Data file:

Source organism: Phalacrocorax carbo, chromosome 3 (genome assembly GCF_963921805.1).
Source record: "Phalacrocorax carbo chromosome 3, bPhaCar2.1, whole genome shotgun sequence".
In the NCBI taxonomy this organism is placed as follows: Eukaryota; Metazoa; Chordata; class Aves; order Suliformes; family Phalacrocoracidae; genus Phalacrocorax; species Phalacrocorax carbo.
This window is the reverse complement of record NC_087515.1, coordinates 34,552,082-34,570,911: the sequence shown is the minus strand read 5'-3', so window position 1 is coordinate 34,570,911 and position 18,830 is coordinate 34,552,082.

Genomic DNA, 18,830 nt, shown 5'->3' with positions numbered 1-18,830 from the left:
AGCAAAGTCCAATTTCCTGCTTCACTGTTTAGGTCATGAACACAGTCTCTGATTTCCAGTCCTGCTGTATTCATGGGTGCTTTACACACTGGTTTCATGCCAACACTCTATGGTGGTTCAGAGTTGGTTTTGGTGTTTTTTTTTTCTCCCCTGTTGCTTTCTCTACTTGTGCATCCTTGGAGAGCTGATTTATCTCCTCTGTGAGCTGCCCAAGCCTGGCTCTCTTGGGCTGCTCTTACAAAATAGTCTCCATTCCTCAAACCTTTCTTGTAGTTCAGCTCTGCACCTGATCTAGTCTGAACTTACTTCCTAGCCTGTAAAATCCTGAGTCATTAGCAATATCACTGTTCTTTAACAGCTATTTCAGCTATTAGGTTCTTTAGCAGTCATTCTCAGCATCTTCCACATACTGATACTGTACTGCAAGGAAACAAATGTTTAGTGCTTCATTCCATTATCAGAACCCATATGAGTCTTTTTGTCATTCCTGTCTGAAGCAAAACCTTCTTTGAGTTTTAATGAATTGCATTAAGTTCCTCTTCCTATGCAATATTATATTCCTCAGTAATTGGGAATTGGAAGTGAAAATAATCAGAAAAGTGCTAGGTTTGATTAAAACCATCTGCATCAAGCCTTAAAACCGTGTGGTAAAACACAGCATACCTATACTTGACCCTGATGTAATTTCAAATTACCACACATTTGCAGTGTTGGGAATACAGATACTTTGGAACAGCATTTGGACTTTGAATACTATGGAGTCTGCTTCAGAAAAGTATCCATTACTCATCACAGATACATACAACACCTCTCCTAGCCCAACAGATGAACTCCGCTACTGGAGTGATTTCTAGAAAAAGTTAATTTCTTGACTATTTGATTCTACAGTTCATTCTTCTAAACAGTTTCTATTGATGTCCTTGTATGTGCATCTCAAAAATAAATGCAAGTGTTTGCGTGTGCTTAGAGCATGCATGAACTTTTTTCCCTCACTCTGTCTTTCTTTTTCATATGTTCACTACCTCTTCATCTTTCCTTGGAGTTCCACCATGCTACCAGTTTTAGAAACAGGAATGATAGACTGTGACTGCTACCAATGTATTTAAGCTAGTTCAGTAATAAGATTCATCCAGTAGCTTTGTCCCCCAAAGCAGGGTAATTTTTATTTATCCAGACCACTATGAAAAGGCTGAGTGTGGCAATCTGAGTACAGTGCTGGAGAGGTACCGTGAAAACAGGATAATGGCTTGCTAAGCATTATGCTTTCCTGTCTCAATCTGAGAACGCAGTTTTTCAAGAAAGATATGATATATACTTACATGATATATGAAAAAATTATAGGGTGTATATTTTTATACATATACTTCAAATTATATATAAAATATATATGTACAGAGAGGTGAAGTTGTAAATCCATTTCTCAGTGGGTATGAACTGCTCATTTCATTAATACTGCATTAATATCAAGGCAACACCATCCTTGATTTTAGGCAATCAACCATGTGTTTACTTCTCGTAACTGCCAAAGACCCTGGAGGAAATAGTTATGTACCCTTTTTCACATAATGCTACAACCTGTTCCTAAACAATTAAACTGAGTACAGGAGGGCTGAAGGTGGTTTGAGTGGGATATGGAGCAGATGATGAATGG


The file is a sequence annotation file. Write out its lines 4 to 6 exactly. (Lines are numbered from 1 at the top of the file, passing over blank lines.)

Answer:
This window is the reverse complement of record NC_087515.1, coordinates 34,552,082-34,570,911: the sequence shown is the minus strand read 5'-3', so window position 1 is coordinate 34,570,911 and position 18,830 is coordinate 34,552,082.

Genomic DNA, 18,830 nt, shown 5'->3' with positions numbered 1-18,830 from the left:
AGCAAAGTCCAATTTCCTGCTTCACTGTTTAGGTCATGAACACAGTCTCTGATTTCCAGTCCTGCTGTATTCATGGGTGCTTTACACACTGGTTTCATGCCAACACTCTATGGTGGTTCAGAGTTGGTTTTGGTGTTTTTTTTTTCTCCCCTGTTGCTTTCTCTACTTGTGCATCCTTGGAGAGCTGATTTATCTCCTCTGTGAGCTGCCCAAGCCTGGCTCTCTTGGGCTGCTCTTACAAAATAGTCTCCATTCCTCAAACCTTTCTTGTAGTTCAGCTCTGCACCTGATCTAGTCTGAACTTACTTCCTAGCCTGTAAAATCCTGAGTCATTAGCAATATCACTGTTCTTTAACAGCTATTTCAGCTATTAGGTTCTTTAGCAGTCATTCTCAGCATCTTCCACATACTGATACTGTACTGCAAGGAAACAAATGTTTAGTGCTTCATTCCATTATCAGAACCCATATGAGTCTTTTTGTCATTCCTGTCTGAAGCAAAACCTTCTTTGAGTTTTAATGAATTGCATTAAGTTCCTCTTCCTATGCAATATTATATTCCTCAGTAATTGGGAATTGGAAGTGAAAATAATCAGAAAAGTGCTAGGTTTGATTAAAACCATCTGCATCAAGCCTTAAAACCGTGTGGTAAAACACAGCATACCTATACTTGACCCTGATGTAATTTCAAATTACCACACATTTGCAGTGTTGGGAATACAGATACTTTGGAACAGCATTTGGACTTTGAATACTATGGAGTCTGCTTCAGAAAAGTATCCATTACTCATCACAGATACATACAACACCTCTCCTAGCCCAACAGATGAACTCCGCTACTGGAGTGATTTCTAGAAAAAGTTAATTTCTTGACTATTTGATTCTACAGTTCATTCTTCTAAACAGTTTCTATTGATGTCCTTGTATGTGCATCTCAAAAATAAATGCAAGTGTTTGCGTGTGCTTAGAGCATGCATGAACTTTTTTCCCTCACTCTGTCTTTCTTTTTCATATGTTCACTACCTCTTCATCTTTCCTTGGAGTTCCACCATGCTACCAGTTTTAGAAACAGGAATGATAGACTGTGACTGCTACCAATGTATTTAAGCTAGTTCAGTAATAAGATTCATCCAGTAGCTTTGTCCCCCAAAGCAGGGTAATTTTTATTTATCCAGACCACTATGAAAAGGCTGAGTGTGGCAATCTGAGTACAGTGCTGGAGAGGTACCGTGAAAACAGGATAATGGCTTGCTAAGCATTATGCTTTCCTGTCTCAATCTGAGAACGCAGTTTTTCAAGAAAGATATGATATATACTTACATGATATATGAAAAAATTATAGGGTGTATATTTTTATACATATACTTCAAATTATATATAAAATATATATGTACAGAGAGGTGAAGTTGTAAATCCATTTCTCAGTGGGTATGAACTGCTCATTTCATTAATACTGCATTAATATCAAGGCAACACCATCCTTGATTTTAGGCAATCAACCATGTGTTTACTTCTCGTAACTGCCAAAGACCCTGGAGGAAATAGTTATGTACCCTTTTTCACATAATGCTACAACCTGTTCCTAAACAATTAAACTGAGTACAGGAGGGCTGAAGGTGGTTTGAGTGGGATATGGAGCAGATGATGAATGG